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Air Duct Company And Its Owner Sentenced For Selling Diluted Pesticide With Forged Labels

LAS VEGAS, Nev. – A Las Vegas air duct company and its owner/president were sentenced today to fines and probation for making false statements to federal investigators and for manufacturing and selling thousands of gallons of misbranded and diluted pesticide between 2005 and 2010, announced Daniel G. Bogden, United States Attorney for the District of Nevada.  A company engineer was also sentenced for his role in the offense.

“The defendants knowingly produced and sold a misbranded pesticide, misleading their customers and potentially endangering the public,” said U.S. Attorney Bogden. “We are committed to the prosecution of this type of federal crime and the significant risk it poses to human health.”

DPL Enterprises Inc. (dba Air Care Indoor Quality Specialists), located at 3868 East Post Road, was sentenced to two years of probation and ordered to pay an $80,000 fine.  The company must also establish within 30 days a plan to assure that it is operating in full compliance of all environmental and occupational safety regulations.  It pleaded guilty in December 2012 to one felony count of making a materially false statement and two misdemeanor counts of misbranding of a pesticide. 

Richard Papaleo, 75, of Las Vegas, Nev., the company’s president and owner, was sentenced to two years of probation and ordered to pay a $15,000 fine.  Papaleo pleaded guilty in December to one felony count of making a materially false statement and two misdemeanor counts of misbranding of a pesticide. 

Michael Stanovich, 67, of Henderson, Nev., an engineer who worked at the company since 1991, was sentenced to one year of probation.   Stanovich pleaded guilty in December 2012 to two misdemeanor counts of misbranding of a pesticide.

According to the court records, Air Care was in the business of manufacturing and selling air duct cleaning equipment, filters and various chemical compounds, and it also ran its own air duct cleaning and repair operation. Air Care purchased and sold to its customers a disinfectant pesticide known as Sporicidin. Air Care diluted it with 10 times the amount of water, and sold the fake Sporicidin with a forged label that claimed that it could kill various organisms, including HIV, Avian Flu, Salmonella, Staph and MRSA.  Neither the diluted pesticide nor the label was approved by the EPA as required.  Air Care and Papaleo had been warned by the maker of Sporicidin as far back as 1998 that the company must obtain EPA approval for its label and that misbranding was “illegal.”  Air Care admitted to selling approximately 6,312 gallons of the misbranded and diluted pesticide between 2005 and 2010.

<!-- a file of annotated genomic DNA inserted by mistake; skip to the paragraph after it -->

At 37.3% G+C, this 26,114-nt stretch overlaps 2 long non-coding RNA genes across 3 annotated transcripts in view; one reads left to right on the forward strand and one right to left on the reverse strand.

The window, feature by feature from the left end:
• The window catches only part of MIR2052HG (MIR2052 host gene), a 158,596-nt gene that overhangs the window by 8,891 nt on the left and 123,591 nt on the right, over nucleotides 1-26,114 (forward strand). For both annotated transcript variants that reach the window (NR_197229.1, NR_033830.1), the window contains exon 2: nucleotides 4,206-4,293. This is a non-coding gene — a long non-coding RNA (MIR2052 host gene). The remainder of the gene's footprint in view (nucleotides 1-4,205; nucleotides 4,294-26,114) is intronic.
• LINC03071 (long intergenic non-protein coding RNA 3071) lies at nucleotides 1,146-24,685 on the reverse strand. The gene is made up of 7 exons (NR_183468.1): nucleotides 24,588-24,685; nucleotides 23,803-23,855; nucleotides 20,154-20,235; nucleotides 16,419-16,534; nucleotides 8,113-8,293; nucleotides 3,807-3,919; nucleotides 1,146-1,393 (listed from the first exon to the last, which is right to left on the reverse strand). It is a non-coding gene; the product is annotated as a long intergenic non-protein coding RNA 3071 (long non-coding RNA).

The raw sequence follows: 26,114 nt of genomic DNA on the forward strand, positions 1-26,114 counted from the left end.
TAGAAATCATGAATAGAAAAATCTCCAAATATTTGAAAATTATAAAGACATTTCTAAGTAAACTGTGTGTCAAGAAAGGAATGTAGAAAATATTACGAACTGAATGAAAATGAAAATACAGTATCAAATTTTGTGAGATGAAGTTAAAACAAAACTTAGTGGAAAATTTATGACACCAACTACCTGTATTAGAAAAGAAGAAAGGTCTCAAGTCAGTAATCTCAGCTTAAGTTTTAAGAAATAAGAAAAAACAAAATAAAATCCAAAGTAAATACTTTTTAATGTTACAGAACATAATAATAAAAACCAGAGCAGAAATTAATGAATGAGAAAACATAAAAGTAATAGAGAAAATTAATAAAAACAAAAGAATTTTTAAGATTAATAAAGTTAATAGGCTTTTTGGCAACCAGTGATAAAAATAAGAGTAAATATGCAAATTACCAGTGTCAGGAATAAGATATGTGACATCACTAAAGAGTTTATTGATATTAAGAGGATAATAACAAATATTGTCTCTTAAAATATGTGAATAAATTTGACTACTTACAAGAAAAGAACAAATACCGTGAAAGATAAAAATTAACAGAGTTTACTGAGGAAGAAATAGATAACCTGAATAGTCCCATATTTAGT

"When people purchase a product, they expect it to be genuine and that it will do what it's supposed to do," said Jay M. Green, Special Agent in Charge of EPA's criminal program in Nevada.  "Not only did the defendants dilute and repackage a legitimate product, the product in this case was a disinfectant often used in hospitals and posed a significant risk to human health. Anyone who knowingly misuses a pesticide is committing a crime and like any other violator, he or she will be prosecuted."

The government’s investigation was initiated after EPA received complaints from the maker of Sporicidin.  EPA made an undercover purchase of the fake Sporicidin sold by Air Care, and EPA’s National Enforcement Investigations Center (NEIC) laboratory in Colorado found that it was diluted with water even though the fake label made by Air Care claimed it contained the original strength of the active ingredient.  When federal agents from the FBI and from EPA’s Criminal Investigations Division questioned Papaleo about whether his company was selling the diluted chemical, he denied it.  

EPA regulates pesticides under the Federal Insecticide, Fungicide, and Rodenticide Act (FIFRA), which makes it a crime manufacture a pesticide in the United States without first being registered with the EPA and obtaining from the EPA a manufacturer establishment number.  Approved labels must be affixed to any container of the pesticide that is distributed or sold.  A pesticide is deemed “misbranded” if among other things the labeling is false or misleading.  Misbranding pesticides is a misdemeanor offense.

The case was investigated by EPA’s Criminal Investigation Division with assistance from the FBI.  The case was prosecuted by Assistant U.S. Attorney Kathryn C. Newman and Richard A. Udell, a Senior Trial Attorney with the Environmental Crimes Section of the U.S. Department of Justice.

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